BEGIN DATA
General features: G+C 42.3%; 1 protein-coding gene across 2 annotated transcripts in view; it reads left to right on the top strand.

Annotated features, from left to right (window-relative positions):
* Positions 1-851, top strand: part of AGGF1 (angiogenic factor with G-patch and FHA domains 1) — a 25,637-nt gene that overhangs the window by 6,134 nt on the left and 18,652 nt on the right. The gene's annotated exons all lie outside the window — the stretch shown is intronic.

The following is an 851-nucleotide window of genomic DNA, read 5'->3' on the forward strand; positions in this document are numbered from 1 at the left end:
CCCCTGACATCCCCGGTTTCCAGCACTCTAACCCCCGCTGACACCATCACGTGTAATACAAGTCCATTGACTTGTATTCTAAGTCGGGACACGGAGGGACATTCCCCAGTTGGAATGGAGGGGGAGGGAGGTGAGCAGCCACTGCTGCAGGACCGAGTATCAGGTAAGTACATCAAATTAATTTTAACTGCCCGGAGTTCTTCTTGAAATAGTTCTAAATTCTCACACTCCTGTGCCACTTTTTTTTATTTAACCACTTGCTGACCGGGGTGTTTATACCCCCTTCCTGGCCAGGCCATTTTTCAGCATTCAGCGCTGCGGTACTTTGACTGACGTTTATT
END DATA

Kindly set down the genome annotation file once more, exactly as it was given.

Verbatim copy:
General features: G+C 42.3%; 1 protein-coding gene across 2 annotated transcripts in view; it reads left to right on the top strand.

Annotated features, from left to right (window-relative positions):
* Positions 1-851, top strand: part of AGGF1 (angiogenic factor with G-patch and FHA domains 1) — a 25,637-nt gene that overhangs the window by 6,134 nt on the left and 18,652 nt on the right. The gene's annotated exons all lie outside the window — the stretch shown is intronic.

The following is an 851-nucleotide window of genomic DNA, read 5'->3' on the forward strand; positions in this document are numbered from 1 at the left end:
CCCCTGACATCCCCGGTTTCCAGCACTCTAACCCCCGCTGACACCATCACGTGTAATACAAGTCCATTGACTTGTATTCTAAGTCGGGACACGGAGGGACATTCCCCAGTTGGAATGGAGGGGGAGGGAGGTGAGCAGCCACTGCTGCAGGACCGAGTATCAGGTAAGTACATCAAATTAATTTTAACTGCCCGGAGTTCTTCTTGAAATAGTTCTAAATTCTCACACTCCTGTGCCACTTTTTTTTATTTAACCACTTGCTGACCGGGGTGTTTATACCCCCTTCCTGGCCAGGCCATTTTTCAGCATTCAGCGCTGCGGTACTTTGACTGACGTTTATT